Does it implement the look ahead technique? Unfortunately, no it does not. #SadPanda

Is that significant? Yes, as long as the appropriate libraries are included in the product we can exploit this endpoint using an HTTP POST request with a ysoserial gadget (or other unpublished gadgets) in the payload.

About Authentication

In the product we were examining, the above leads to unauthenticated remote code execution. While Spring does offer Spring Security which would require authentication before reaching this endpoint (as noted on Stack Overflow), it does not protect an application for authenticated RCE. It also won’t protect those who chose not to use Spring Security as the product being examined did. But, that is for another advisory.

Furthermore, we couldn't find any type of warning in the Javadoc or elsewhere about the possible dangers of exposing HttpInvokerServiceExporter to client requests. Based on a lack of documentation and warning, we feel that this arbitrary deserialization of all objects it not a feature, but an oversight.


Pivotal replied to our report, saying:

A look-ahead check initially sounds worthwhile for this particular case where we only intend to deserialize an instance of the RemoteInvocation class... However, RemoteInvocation may contain any argument values in its nested arguments array, so we wouldn't be gaining anything in practice.
Our general advice applies: Do not use Java serialization for external endpoints, in particular not for unauthorized ones. HTTP invoker is not a well-kept secret (or an "oversight") but rather the typical case of how a Spring application would expose serialization endpoints to begin with... he has a point that we should make this case all across our documentation, including the javadoc. But I don't really see a CVE case here, just a documentation improvement.

Pivoltal will enhance their documentation for the 4.2.6 and 3.2.17 releases.

Disclosure Timeline

2016-04-06 - Issue discovered
2016-04-08 - Submitted to ZDI for consideration, case bainesjr0006 opened
2016-04-11 - ZDI declines offer
2016-04-13 - Tenable contacts [email protected] for vuln reporting procedure
2016-04-26 - Tenable contacts [email protected] again
2016-04-26 - Automated reply, #26222 opened
2016-04-26 - Pivotal replies, looking for best contact, will get back to us
2016-04-26 - Pivotal replies, use [email protected] for vuln reporting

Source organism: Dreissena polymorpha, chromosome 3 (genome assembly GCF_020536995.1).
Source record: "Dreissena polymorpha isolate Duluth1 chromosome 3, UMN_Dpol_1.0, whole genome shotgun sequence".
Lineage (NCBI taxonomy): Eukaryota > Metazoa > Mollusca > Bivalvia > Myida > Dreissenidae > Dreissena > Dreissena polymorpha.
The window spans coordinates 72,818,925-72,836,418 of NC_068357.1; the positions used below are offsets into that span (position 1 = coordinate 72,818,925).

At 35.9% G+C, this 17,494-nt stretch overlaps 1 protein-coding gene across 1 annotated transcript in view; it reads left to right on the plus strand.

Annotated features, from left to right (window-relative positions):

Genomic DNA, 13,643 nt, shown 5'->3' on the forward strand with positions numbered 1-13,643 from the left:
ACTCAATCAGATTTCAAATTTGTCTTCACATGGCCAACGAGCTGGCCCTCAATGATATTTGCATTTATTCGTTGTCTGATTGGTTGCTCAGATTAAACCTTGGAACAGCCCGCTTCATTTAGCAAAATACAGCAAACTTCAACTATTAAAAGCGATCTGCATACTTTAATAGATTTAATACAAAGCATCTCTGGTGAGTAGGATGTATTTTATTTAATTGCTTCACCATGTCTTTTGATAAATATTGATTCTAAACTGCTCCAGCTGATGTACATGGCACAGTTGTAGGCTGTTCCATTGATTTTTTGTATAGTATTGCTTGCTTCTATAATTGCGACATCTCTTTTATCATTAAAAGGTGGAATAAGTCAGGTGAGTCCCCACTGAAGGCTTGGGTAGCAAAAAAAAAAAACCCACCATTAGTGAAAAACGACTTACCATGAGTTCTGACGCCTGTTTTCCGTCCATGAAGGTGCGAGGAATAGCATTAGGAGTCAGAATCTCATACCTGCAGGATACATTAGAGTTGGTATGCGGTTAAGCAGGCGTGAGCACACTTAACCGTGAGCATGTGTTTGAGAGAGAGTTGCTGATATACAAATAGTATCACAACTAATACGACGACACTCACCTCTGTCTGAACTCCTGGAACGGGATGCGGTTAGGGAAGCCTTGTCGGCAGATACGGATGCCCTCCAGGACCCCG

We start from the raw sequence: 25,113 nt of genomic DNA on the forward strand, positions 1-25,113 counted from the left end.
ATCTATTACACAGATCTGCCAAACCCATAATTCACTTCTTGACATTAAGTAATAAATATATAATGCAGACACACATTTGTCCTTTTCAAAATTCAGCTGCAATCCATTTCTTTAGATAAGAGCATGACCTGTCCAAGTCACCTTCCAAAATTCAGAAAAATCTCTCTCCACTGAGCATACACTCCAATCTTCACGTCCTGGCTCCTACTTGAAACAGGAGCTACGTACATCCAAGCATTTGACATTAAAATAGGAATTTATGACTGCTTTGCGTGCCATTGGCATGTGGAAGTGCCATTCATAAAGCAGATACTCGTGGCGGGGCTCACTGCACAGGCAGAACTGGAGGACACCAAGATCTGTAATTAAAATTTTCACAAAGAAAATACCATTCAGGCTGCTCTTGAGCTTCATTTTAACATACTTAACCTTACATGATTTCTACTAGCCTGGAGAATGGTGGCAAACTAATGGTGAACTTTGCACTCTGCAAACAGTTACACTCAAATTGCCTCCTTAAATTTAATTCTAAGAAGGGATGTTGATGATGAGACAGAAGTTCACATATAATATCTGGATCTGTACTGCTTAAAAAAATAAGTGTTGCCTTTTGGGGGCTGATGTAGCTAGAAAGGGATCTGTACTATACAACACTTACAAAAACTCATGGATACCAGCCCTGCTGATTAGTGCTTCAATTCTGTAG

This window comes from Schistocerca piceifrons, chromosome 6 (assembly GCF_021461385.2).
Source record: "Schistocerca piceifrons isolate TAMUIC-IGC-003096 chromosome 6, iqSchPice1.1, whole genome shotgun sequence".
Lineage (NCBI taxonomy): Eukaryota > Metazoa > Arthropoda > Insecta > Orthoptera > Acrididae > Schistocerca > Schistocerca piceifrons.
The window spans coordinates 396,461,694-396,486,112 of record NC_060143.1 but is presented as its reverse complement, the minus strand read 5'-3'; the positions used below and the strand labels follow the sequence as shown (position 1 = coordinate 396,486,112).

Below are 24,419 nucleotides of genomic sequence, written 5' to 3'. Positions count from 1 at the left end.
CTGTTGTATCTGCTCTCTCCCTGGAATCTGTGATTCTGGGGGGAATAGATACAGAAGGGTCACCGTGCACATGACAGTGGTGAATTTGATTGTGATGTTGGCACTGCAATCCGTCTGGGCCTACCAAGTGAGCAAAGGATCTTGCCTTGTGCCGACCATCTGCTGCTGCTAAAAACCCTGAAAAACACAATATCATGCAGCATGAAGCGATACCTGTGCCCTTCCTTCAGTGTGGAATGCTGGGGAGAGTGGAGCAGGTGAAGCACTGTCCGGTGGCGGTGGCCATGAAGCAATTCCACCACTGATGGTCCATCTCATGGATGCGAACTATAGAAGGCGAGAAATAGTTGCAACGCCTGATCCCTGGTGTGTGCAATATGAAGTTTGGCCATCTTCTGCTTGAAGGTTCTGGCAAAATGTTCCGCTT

2016-04-26 - Tenable sends details to [email protected]
2016-04-27 - Pivotal acks mail, passed it to Spring team
2016-05-04 - Confirms issue, working as intended, will enhance documentation for 4.2.6 / 3.2.17 releases

All information within TRA advisories is provided “as is”, without warranty of any kind, including the implied warranties of merchantability and fitness for a particular purpose, and with no guarantee of completeness, accuracy, or timeliness. Individuals and organizations are responsible for assessing the impact of any actual or potential security vulnerability.

Tenable takes product security very seriously. If you believe you have found a vulnerability in one of our products, we ask that you please work with us to quickly resolve it in order to protect customers. Tenable believes in responding quickly to such reports, maintaining communication with researchers, and providing a solution in short order.

For more details on submitting vulnerability information, please see our Vulnerability Reporting Guidelines page.

If you have questions or corrections about this advisory, please email [email protected]

Try for Free Buy Now
Tenable.io FREE FOR 30 DAYS

Enjoy full access to a modern, cloud-based vulnerability management platform that enables you to see and track all of your assets with unmatched accuracy. Sign up now.

Tenable.io BUY

Enjoy full access to a modern, cloud-based vulnerability management platform that enables you to see and track all of your assets with unmatched accuracy. Purchase your annual subscription today.

65 assets

Choose Your Subscription Option:

Buy Now
Try for Free Buy Now

Try Nessus Professional Free


Nessus® is the most comprehensive vulnerability scanner on the market today. Nessus Professional will help automate the vulnerability scanning process, save time in your compliance cycles and allow you to engage your IT team.

Buy Nessus Professional

Nessus® is the most comprehensive vulnerability scanner on the market today. Nessus Professional will help automate the vulnerability scanning process, save time in your compliance cycles and allow you to engage your IT team.

Buy a multi-year license and save. Add Advanced Support for access to phone, community and chat support 24 hours a day, 365 days a year. Full details here.

Try for Free Buy Now

Try Tenable.io Web Application Scanning


Enjoy full access to our latest web application scanning offering designed for modern applications as part of the Tenable.io platform. Safely scan your entire online portfolio for vulnerabilities with a high degree of accuracy without heavy manual effort or disruption to critical web applications. Sign up now.

Buy Tenable.io Web Application Scanning

Enjoy full access to a modern, cloud-based vulnerability management platform that enables you to see and track all of your assets with unmatched accuracy. Purchase your annual subscription today.



Buy Now

Try for Free Contact Sales

Try Tenable.io Container Security


Enjoy full access to the only container security offering integrated into a vulnerability management platform. Monitor container images for vulnerabilities, malware and policy violations. Integrate with continuous integration and continuous deployment (CI/CD) systems to support DevOps practices, strengthen security and support enterprise policy compliance.

Buy Tenable.io Container Security

Tenable.io Container Security seamlessly and securely enables DevOps processes by providing visibility into the security of container images – including vulnerabilities, malware and policy violations – through integration with the build process.

Try for Free Contact Sales

Try Tenable Lumin


Visualize and explore your Cyber Exposure, track risk reduction over time and benchmark against your peers with Tenable Lumin.

Buy Tenable Lumin

Contact a Sales Representative to see how Lumin can help you gain insight across your entire organization and manage cyber risk.